Choosing a mate is a complicated process, but some of it can be simplified into genetic preference for self-preservation of a species. People naturally want their offspring to be healthy. There are many cultural aspects to mate selection that can eliminate genetic factors in some circumstances. One prime example of this is wealth. However, when it gets to the most instinctual or primal aspects of our choice in mates, genetics are the major influence. Three physical aspects that lead to my genetically-related mate selection are bilateral symmetry, physical fitness and healthy teeth.

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The first characteristic that I find attractive in a mate is bilateral symmetry, meaning each side of the body seems proportionate. This is especially important in facial features, where having one eye bigger than the other or an ear that is in a different position can be unsightly even at a subconscious level. Bilateral symmetry is a gene deep trait because it implies that a human developed properly. It shows that a person had healthy and resilient enough genetic material to survive the challenges of development (Carey, 2006). Improper balance in facial features or limbs could mean that the genes were damaged on underdeveloped during development, and this could be passed on to future generations. Part of mate selection is undeniably purposed toward creating genetically sound and strong offspring, and fully-developed genes are part of that objective. I find it interesting that I don’t mind scars or even crooked smiles to a certain extent. It seems as though my mind picks asymmetries that appear to be genetic, and it rejects those. A broken nose, which may be crooked even after repair, is not as unsightly as unequal cheekbones. This is never a very conscious like or dislike, as I do not immediately search for symmetry as something on a mental checklist of suitable mate traits, but I notice that it is something that I unconsciously consider.

The second characteristic that I find attractive in a mate is being physically fit. When looking for a mate, one is also looking for a long-term partner, and physical health ensures longevity (Geary, Vigil & Byrd-Craven, 2004). This is a gene-deep characteristic because the ability and drive to be physically fit implies good genetic propensity for health. If a person is physically unfit, they may pass disease risk factors to offspring, such as type II diabetes. They also may have problems that inhibit development in the fetus, such as in the case of alcoholism or drug addiction. The average physically fit person makes other healthy life choices that are responsible for longer lives, and they do not have the damage done to their bodies from poor life choices that can lead to shorter lifespans and mal-developed offspring.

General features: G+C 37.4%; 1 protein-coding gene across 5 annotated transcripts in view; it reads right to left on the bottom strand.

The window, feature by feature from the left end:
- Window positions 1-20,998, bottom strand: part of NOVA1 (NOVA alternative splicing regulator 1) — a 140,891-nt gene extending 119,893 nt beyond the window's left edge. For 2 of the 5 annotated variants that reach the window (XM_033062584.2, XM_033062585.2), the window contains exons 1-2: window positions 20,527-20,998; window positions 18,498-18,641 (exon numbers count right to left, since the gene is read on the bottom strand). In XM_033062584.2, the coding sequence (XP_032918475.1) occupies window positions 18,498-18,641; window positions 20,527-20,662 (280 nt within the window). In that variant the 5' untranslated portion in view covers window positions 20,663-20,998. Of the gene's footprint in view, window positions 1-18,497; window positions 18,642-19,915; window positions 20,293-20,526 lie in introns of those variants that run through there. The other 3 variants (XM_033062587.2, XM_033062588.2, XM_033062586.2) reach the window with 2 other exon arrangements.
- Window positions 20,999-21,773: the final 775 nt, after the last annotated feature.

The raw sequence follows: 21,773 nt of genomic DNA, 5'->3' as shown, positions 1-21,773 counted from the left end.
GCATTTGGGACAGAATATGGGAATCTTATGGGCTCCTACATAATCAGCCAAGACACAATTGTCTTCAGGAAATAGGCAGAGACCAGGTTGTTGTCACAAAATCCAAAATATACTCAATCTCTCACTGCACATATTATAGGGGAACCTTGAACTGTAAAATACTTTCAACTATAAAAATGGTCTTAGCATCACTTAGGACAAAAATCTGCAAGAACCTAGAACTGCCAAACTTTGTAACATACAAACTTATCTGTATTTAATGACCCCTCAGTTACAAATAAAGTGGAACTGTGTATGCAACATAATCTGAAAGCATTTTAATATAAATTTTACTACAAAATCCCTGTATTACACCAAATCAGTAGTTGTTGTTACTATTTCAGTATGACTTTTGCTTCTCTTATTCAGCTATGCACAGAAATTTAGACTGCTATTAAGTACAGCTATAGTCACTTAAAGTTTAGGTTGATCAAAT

The last characteristic that I find attractive in a mate is good teeth. White, mostly-straight, intact teeth are a sign of healthy genes, healthy environments and healthy lifestyle choices. Culturally, they can also be a sign of socioeconomic status. I don’t need perfect veneers, as that is a mate selection advertising ploy that shows status but reveals little about genetic and physical health. What is actually important is that they appear well-cared-for and do not have unsightly stains or wear that could be indicative of poor diet or poor health. If a person has a poor diet to the extent that it has affected their teeth, there could be a genetic impact caused by diet or poor hygiene. Likewise, many health conditions can lead to damaged teeth despite good hygiene. These conditions could be viewed as genetic weakness. There is a notion that attractive parents have attractive children (Geary et al., 2004). I find people with healthy teeth to be more attractive than those with unhealthy teeth, so this definitely affects my mate choice.

When considering whether a sexual trait is related to advertising or competing, one must look at each of my chosen characteristics individually. For example, bilateral symmetry is definitely related to competing sexual selection. Compared with other individuals, a person must compete to show that their genetics are more symmetric. It is not advertising but could be in cases where people use makeup to hide asymmetries or undergarments to equalize body fat. Physical fitness is an advertisement in many cases because people show off their bodies to reveal physical fitness, but it can also be a competing characteristic when people are merely physically fit but not willing to advertise that fact. Lastly, teeth are typically related to advertising. If a person has good-looking teeth, they are more likely to smile and show off their “pearly whites.” People also often have to alter their teeth to correct or hide things that are not considered attractive. In these cases, it is very similar to dressing up to impress a member of the opposite sex. In my opinion, teeth are a major aspect of a first impression, so they should be advertised when they are a positive trait.

The physical traits that I have chosen are not atypical, nor are they absolutely necessary even by my own standards. Instead, they are traits that I find favorable when considering a mate. There are many cultural and personal aspects of people in general that can overpower genetic proclivities such as good personalities or socioeconomic status. In these circumstances, compatibility in a sexual or cohabiting setting can outweigh things that may be considered genetically-lesser. During first encounters, genetic impressions are arguably more important, and they give cultural considerations a change in the complex action of mate selection.